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A haboob (Arabic : هَبوب, romanized: habūb, lit. 'blasting/drifting') is a type of intense dust storm carried on an atmospheric gravity current, also known as a weather front. Haboobs occur regularly in dry land area regions throughout the world.
The romanization of Arabic writes written and spoken Arabic in the Latin script in one of various systematic ways. Romanized Arabic is used for a number of different purposes, among them transcription of names and titles, cataloging Arabic language works, language education when used in lieu of or alongside the Arabic script, and representation of the language in scientific publications by linguists. These formal systems, which often make use of diacritics and non-standard Latin characters and are used in academic settings or for the benefit of non-speakers, contrast with informal means of written communication used by speakers such as the Latin-based Arabic chat alphabet.
Literal translation, direct translation, or word-for-word translation is a translation of a text done by translating each word separately, without looking at how the words are used together in a phrase or sentence.
A dust storm, also called sandstorm, is a meteorological phenomenon common in arid and semi-arid regions. Dust storms arise when a gust front or other strong wind blows loose sand and dirt from a dry surface. Fine particles are transported by saltation and suspension, a process that moves soil from one place and deposits it in another.
During thunderstorm formation, winds move in a direction opposite to the storm's travel, and they move from all directions into the thunderstorm. When the storm collapses and begins to release precipitation, wind directions reverse, gusting outward from the storm and generally gusting the strongest in the direction of the storm's travel.
When this downdraft of cold air, or downburst, reaches the ground, it blows dry, loose silt and clay (collectively, dust) up from the desert, creating a wall of sediment that precedes the storm cloud. This wall of dust can be up to 100 km (62 mi) wide and several kilometers in elevation. At their strongest, haboob winds often travel at 35–100 km/h (22–62 mph), and they may approach with little or no warning. Often rain does not appear at ground level as it evaporates in the hot, dry air (a phenomenon known as virga). The evaporation cools the rushing air even further and accelerates it. Occasionally, when the rain does persist, it can contain a considerable quantity of dust. Severe cases are called mud storms. Eye and respiratory system protection is advisable for anyone who must be outside during a haboob. Moving to shelter is highly advised during a strong event.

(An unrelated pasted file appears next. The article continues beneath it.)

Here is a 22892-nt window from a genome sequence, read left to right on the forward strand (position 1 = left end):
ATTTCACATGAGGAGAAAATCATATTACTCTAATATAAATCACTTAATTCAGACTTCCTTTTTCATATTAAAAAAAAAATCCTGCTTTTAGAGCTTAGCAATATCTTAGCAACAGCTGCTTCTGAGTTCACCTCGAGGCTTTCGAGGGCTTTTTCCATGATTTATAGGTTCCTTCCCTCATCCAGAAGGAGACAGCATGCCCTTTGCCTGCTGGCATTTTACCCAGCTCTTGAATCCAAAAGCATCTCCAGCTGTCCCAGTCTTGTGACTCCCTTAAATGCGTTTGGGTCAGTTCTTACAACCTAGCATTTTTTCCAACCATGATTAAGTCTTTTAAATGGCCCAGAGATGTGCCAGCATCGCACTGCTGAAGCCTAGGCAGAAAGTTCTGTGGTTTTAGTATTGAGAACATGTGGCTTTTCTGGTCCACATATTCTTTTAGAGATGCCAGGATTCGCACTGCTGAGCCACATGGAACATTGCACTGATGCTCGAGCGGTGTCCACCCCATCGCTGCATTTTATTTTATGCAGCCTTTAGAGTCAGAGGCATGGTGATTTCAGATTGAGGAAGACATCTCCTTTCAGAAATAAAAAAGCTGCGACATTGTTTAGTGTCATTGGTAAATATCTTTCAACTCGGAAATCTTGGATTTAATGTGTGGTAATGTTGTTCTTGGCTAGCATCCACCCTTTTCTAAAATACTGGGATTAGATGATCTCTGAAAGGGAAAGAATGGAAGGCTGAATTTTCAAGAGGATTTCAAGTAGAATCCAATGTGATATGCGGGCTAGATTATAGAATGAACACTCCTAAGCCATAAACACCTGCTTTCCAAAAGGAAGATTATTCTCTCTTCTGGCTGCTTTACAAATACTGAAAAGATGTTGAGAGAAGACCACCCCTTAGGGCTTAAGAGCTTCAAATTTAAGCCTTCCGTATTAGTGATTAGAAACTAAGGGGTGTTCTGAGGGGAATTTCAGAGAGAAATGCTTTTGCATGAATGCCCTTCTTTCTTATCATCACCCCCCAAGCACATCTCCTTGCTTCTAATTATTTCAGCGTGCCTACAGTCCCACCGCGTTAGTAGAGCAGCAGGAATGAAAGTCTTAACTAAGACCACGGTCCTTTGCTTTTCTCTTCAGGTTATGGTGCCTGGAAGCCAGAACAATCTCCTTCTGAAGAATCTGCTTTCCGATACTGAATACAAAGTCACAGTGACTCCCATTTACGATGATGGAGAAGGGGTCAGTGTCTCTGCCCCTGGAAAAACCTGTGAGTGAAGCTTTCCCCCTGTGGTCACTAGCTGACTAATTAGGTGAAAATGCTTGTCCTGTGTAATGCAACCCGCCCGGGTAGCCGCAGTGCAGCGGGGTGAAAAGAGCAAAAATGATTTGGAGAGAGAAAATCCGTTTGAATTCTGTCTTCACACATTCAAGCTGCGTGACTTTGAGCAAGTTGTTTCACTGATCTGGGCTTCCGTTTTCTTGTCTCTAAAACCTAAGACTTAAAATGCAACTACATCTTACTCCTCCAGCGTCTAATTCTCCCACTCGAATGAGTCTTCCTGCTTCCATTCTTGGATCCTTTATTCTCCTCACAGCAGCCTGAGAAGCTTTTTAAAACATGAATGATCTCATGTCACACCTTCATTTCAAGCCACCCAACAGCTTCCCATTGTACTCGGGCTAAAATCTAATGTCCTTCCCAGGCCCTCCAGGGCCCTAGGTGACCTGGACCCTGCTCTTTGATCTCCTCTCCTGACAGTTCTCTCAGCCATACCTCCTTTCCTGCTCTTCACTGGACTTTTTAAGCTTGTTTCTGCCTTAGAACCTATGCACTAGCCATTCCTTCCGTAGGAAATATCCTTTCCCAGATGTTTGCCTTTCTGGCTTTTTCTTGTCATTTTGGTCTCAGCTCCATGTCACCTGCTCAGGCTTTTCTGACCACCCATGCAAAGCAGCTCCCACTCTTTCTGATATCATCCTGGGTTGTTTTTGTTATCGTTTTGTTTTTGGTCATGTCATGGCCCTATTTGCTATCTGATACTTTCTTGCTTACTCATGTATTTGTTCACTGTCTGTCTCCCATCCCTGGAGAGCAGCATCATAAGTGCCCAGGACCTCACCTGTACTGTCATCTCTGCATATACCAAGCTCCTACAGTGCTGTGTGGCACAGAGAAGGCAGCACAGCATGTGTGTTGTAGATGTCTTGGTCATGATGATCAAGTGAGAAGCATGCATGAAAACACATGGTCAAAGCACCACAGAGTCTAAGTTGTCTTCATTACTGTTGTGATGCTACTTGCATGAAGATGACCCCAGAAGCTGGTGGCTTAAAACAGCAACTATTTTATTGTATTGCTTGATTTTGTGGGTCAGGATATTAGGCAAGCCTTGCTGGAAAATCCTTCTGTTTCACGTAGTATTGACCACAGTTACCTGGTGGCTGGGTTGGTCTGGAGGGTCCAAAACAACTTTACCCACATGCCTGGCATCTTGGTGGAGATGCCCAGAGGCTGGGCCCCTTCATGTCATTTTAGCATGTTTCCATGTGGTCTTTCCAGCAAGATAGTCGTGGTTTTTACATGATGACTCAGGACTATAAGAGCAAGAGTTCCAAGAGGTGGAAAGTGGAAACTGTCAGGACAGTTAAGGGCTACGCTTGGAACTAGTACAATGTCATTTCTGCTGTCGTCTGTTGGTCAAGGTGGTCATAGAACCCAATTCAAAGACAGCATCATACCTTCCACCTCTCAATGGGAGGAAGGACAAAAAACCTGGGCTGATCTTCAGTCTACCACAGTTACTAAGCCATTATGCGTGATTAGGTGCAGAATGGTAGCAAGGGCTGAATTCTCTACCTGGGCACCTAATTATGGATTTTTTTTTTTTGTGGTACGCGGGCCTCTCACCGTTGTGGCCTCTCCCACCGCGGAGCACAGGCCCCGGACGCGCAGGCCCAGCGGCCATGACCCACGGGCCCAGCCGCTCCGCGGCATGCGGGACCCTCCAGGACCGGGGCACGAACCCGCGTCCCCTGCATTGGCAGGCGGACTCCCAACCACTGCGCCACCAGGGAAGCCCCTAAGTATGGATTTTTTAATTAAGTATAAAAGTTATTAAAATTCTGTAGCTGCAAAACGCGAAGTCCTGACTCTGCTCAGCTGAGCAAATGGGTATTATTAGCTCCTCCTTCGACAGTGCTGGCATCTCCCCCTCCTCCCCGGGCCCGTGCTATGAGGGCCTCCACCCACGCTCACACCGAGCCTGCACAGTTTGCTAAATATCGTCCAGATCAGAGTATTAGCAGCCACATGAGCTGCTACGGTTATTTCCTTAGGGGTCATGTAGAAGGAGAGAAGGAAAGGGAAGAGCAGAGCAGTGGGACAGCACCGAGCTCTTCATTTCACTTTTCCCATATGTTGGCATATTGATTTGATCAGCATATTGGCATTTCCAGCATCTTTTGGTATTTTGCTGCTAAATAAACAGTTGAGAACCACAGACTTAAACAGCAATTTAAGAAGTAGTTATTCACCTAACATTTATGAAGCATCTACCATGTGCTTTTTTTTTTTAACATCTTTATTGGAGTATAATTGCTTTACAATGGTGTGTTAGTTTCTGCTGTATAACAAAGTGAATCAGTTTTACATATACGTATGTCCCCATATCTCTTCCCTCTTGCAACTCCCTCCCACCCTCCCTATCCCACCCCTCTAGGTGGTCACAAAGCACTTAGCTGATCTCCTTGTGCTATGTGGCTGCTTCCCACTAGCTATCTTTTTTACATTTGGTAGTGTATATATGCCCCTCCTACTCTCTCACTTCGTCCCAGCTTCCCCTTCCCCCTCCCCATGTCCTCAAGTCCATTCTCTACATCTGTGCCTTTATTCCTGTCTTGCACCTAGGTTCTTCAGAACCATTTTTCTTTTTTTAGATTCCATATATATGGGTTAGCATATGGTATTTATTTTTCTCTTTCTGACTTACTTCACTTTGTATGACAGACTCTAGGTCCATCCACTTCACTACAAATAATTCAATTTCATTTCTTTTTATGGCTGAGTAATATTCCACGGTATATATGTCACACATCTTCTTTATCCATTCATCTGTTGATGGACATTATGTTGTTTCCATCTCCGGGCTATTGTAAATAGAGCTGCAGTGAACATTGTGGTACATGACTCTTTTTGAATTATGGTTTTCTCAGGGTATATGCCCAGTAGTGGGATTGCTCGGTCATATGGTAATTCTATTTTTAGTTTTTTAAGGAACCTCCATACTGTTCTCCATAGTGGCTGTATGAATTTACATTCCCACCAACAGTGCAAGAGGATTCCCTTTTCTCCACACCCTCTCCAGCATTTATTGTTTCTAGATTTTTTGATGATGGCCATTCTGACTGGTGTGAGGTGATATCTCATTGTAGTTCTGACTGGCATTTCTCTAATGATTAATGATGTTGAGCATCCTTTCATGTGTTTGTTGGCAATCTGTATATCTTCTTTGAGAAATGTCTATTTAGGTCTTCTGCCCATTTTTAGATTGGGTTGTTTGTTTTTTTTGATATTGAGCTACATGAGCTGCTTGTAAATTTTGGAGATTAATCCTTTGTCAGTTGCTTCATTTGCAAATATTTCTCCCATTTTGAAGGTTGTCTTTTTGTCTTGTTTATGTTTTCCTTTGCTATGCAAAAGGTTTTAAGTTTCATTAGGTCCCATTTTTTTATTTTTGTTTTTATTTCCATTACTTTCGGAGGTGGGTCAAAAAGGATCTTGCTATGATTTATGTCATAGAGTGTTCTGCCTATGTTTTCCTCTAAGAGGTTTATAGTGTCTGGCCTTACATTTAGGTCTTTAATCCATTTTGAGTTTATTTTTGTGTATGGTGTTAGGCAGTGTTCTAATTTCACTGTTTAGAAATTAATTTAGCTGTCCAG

A downburst is a strong ground-level wind system that emanates from a point source above and blows radially, that is, in straight lines in all directions from the point of contact at ground level. Often producing damaging winds, it may be confused with a tornado, where high-velocity winds circle a central area, and air moves inward and upward; by contrast, in a downburst, winds are directed downward and then outward from the surface landing point.
In meteorology, a virga is an observable streak or shaft of precipitation falling from a cloud that evaporates or sublimates before reaching the ground. A shaft of precipitation that does not evaporate before reaching the ground is a precipitation shaft. At high altitudes the precipitation falls mainly as ice crystals before melting and finally evaporating; this is often due to compressional heating, because the air pressure increases closer to the ground. It is very common in deserts and temperate climates. In North America, it is commonly seen in the Western United States and the Canadian Prairies. It is also very common in the Middle East, Australia, and North Africa.